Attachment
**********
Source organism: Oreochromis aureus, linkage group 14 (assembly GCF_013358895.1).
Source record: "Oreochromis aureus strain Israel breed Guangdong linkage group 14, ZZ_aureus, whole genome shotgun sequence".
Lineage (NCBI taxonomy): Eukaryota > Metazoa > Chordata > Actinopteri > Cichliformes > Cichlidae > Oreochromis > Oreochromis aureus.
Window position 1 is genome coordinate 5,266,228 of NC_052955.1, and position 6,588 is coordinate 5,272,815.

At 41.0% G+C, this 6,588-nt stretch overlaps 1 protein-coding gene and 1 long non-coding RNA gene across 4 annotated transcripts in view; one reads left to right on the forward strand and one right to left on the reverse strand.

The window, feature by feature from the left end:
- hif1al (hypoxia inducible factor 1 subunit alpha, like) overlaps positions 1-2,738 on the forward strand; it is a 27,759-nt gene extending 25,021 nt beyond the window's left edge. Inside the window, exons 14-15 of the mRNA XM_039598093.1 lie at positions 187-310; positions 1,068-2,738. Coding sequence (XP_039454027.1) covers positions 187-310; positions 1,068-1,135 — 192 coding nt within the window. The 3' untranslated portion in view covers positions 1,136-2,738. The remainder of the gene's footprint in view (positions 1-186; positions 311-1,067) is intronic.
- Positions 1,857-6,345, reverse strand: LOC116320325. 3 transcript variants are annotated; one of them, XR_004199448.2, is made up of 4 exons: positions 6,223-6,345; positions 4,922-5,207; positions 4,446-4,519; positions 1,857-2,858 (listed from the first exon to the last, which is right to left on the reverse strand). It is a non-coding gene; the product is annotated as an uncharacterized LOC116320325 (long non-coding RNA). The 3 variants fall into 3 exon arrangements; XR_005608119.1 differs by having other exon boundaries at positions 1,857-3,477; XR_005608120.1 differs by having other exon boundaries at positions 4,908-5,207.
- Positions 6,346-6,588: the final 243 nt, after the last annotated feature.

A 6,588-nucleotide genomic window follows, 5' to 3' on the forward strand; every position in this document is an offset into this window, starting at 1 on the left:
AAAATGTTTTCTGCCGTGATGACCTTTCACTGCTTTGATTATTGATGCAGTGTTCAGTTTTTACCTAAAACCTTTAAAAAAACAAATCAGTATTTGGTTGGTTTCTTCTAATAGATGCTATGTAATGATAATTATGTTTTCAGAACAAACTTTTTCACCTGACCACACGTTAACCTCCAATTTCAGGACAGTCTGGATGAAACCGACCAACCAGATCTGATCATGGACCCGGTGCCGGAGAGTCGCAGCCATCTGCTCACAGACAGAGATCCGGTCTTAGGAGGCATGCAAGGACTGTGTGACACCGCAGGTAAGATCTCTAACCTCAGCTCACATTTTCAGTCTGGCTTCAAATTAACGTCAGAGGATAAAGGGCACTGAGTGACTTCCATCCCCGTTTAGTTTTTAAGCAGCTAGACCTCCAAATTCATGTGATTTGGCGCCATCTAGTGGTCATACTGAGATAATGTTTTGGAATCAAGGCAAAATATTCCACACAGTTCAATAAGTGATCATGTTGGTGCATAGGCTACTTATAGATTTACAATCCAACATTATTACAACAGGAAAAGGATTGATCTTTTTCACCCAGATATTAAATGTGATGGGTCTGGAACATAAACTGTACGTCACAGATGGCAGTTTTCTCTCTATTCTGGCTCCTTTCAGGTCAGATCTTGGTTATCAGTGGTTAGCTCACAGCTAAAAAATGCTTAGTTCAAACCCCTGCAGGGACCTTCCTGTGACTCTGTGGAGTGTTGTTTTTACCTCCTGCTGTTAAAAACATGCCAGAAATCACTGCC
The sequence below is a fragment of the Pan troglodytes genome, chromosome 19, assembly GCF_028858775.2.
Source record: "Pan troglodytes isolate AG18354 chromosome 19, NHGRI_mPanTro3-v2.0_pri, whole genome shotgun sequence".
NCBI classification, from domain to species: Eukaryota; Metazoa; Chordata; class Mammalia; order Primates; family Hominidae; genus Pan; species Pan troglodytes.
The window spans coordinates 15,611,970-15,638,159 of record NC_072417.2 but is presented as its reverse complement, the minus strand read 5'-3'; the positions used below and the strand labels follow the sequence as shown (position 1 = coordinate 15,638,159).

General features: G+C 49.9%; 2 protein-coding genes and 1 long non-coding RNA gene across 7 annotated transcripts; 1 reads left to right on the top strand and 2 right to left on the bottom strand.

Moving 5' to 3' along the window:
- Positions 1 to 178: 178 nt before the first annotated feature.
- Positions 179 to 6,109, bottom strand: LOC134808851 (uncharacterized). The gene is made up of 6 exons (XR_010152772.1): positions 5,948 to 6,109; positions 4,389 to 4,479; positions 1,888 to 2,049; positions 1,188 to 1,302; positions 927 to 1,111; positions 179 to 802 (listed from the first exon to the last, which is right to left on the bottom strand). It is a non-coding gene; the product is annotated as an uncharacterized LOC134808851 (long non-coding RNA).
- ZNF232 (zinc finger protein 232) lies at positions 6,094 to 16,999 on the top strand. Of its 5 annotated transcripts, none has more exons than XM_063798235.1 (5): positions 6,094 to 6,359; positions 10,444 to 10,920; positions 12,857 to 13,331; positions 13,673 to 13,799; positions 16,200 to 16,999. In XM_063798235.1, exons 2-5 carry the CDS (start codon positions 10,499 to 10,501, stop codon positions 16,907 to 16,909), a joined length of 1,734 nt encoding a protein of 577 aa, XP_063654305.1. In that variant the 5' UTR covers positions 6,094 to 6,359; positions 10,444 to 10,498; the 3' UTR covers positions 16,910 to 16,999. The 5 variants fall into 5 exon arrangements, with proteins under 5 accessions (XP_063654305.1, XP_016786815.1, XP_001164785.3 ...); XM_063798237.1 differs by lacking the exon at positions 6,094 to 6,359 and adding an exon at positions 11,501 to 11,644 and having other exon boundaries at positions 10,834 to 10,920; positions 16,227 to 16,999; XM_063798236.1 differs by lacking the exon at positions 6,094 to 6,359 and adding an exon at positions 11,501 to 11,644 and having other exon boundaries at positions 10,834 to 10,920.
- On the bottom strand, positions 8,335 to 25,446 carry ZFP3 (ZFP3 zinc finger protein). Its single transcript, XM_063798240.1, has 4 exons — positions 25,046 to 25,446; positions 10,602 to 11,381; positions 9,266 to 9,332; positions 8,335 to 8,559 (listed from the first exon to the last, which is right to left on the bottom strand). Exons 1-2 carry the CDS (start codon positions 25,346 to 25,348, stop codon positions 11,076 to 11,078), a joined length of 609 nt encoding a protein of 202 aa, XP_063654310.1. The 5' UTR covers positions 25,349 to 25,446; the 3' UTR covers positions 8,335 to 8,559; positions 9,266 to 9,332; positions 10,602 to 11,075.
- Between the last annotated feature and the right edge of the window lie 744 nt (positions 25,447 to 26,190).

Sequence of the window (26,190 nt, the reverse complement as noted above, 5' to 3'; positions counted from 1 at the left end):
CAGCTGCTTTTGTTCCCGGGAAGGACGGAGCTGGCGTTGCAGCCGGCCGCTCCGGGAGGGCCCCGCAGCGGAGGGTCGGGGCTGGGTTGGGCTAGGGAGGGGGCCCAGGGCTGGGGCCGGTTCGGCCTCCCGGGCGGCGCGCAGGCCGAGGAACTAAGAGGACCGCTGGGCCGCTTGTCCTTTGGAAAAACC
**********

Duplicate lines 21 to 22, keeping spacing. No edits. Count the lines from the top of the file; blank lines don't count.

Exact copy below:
- On the bottom strand, positions 8,335 to 25,446 carry ZFP3 (ZFP3 zinc finger protein). Its single transcript, XM_063798240.1, has 4 exons — positions 25,046 to 25,446; positions 10,602 to 11,381; positions 9,266 to 9,332; positions 8,335 to 8,559 (listed from the first exon to the last, which is right to left on the bottom strand). Exons 1-2 carry the CDS (start codon positions 25,346 to 25,348, stop codon positions 11,076 to 11,078), a joined length of 609 nt encoding a protein of 202 aa, XP_063654310.1. The 5' UTR covers positions 25,349 to 25,446; the 3' UTR covers positions 8,335 to 8,559; positions 9,266 to 9,332; positions 10,602 to 11,075.
- Between the last annotated feature and the right edge of the window lie 744 nt (positions 25,447 to 26,190).